"The provisions of Section ... of the said Act (set out in the Schedule) shall apply as if they were herein re-enacted"14.

Similarly, the Bombay Municipal Corporation Act, 1949, vide its Section 284-N postulated that "the LA Act ... shall for that purpose be deemed to form part of this chapter as if enacted in the body hereof"15.

Section 9 the Downing Street Public Offices Extension Act, 1875 also read that certain sections of Acts 3 and 4 Vict. Ch 87 "shall be deemed to be herein repeated with the alterations necessary to make to same applicable to the purposes of this Act"16.

The effectiveness of the formulae came to be analysed by Ayyangar, J. in Collector of Customs, Madras v. Nathella Sampathu Chetty17. The facts of the case were: the Foreign Exchange Regulation Act (FERA) was enacted in 1947. Section 23-A was introduced in FERA in 1952 applying Section 19 of the Sea Customs Act, 1878 (Sea Customs Act) thereto. In 1955, the Sea Customs Act was amended by way of insertion of Section 178-A therein. On 26-6-1956, certain quantity of gold was found in possession of an employee of the respondent and the Revenue invoked Section 178-A of the Sea Customs Act. Against this backdrop, the respondent contended that Section 178-A had no application as Section 23-A of FERA "referentially incorporated" the provisions of the Sea Customs Act as then existing in the year 1952 and the subsequently inserted Section 178-A was inapplicable. Upholding applicability of Section 178-A to FERA, Ayyangar, J. said:

"A comparison of the formulae with the text of Section 23-A shows that the reference in it to Section 19 of the Sea Customs Act is merely for rendering notifications under the named provisions of the Foreign Exchange Regulations Act to operate as notifications under the Sea Customs Act, and that it cannot have the effect of incorporating the relevant provisions of the earlier Act into the Act of 1947...."

New Central Jute Mills Co. Ltd. v. Assistant Controller of Central Excise18 involved the controversy about construction of Section 12 of the Central Excises and Salt Act, 1944, which also referred to the Sea Customs Act, 1878. In the year 1962, the Sea Customs Act was repealed and was followed by the enactment of the Customs Act of 1962. In the case in hand, the provisions of the newly enacted 1962 Act were sought to be applied by the Revenue while exercising the powers under Section 12 of the 1944 Act, which was opposed. While holding the re-enacted 1962 Act to be applicable, Grover, J. said: (SCC p. 824, para 7)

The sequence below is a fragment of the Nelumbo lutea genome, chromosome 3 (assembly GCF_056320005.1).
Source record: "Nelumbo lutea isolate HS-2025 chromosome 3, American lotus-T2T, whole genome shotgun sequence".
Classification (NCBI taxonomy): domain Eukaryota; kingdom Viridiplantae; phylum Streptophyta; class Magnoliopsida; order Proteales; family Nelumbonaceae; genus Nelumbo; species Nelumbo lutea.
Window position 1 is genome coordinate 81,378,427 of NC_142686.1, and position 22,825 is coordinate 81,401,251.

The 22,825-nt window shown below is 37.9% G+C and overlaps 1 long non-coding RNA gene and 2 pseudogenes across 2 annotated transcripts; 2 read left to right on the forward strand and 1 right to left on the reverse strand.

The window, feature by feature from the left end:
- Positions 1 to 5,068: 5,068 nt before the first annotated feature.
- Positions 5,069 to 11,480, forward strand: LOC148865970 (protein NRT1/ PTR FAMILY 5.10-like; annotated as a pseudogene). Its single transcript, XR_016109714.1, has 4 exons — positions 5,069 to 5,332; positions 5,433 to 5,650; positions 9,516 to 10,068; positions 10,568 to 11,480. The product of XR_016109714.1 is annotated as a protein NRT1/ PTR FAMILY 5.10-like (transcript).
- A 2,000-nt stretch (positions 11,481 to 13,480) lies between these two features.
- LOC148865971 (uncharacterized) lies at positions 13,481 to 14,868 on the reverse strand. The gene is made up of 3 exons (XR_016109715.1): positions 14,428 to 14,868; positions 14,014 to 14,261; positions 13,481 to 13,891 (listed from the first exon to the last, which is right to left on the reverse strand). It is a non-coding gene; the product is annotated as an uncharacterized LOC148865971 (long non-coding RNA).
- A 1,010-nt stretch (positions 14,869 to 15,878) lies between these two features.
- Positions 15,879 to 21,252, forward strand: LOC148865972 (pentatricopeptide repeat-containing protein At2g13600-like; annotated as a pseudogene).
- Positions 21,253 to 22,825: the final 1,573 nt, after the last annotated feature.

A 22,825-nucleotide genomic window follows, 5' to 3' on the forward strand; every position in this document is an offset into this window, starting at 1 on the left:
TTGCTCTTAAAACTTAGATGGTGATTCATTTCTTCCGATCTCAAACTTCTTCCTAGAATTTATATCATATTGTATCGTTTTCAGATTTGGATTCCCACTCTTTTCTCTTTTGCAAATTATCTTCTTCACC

"A comparison of the recognised formulae with the text of Section 12 of the Act shows that the provisions of the Sea Customs Act, 1878, were not meant to be incorporated in the Act...."

(b) Use of express, explicit and positive language for incorporation

Examination of some decisions indicates that our judiciary often insisted on explicit and positive language to express the legislative desire for incorporation by reference. For example, in Rajputana Mining Agencies Ltd. v. Union of India19, while disposing of a controversy about incorporation by reference, Hidayatullah, J. (as his Lordship then was), said:

"The argument assumes the premise that the Income Tax Act was incorporated in the Indian Finance Act, 1950, but there is neither precedent nor warrant for the assumption that when one Act applies another Act to some territory, the latter Act must be taken to be incorporated in the former Act. It may be otherwise, if there were words to show that the earlier Act is to be deemed to be re-enacted by the new Act."

In Bajaya v. Gopikabai20 where Section 151 of the MP Land Revenue Code, 1954 was considered, the Court expressly stated that "(t)here are no words in that section or elsewhere in the Code, which limit the scope of the expression "personal law" to that prevailing on 5-2-1955."

Precisely stated, for incorporation by reference, an imperative need for positive language is essential to manifest that the former law is made an integral part of the latter law or that the legislature intends not to apply the future amendments to the former law. It is trite saying that "if the intendment is not in the words, it is nowhere else", and that "the language is the exponent of intention"21. Hence, for want of an intendment, express or implied, on the part of the draftsmen to make the former law as an integral part of the latter law, the presumption is against incorporation. Statutory provisions, wanting positive legislative desire, indicate "citation"/"mere reference" in terms of Section 28 of the GC Act.

The requirement, that there should be express, explicit and positive language for "incorporation by reference", is reinforced by Section 8, sub-section (1) of the GC Act. It postulates that where an Act is repealed, with or without modification, then its references in any other enactment shall, unless a different intention appears, be construed as references to the provisions so re-enacted. Section 8(1), aforesaid, is in line with the English statutes22. Thus, the need for a contrary intention whether express or by necessary intendment, is necessary to make the rule of construction outlined in Section 8(1) of the GC Act to be inapplicable.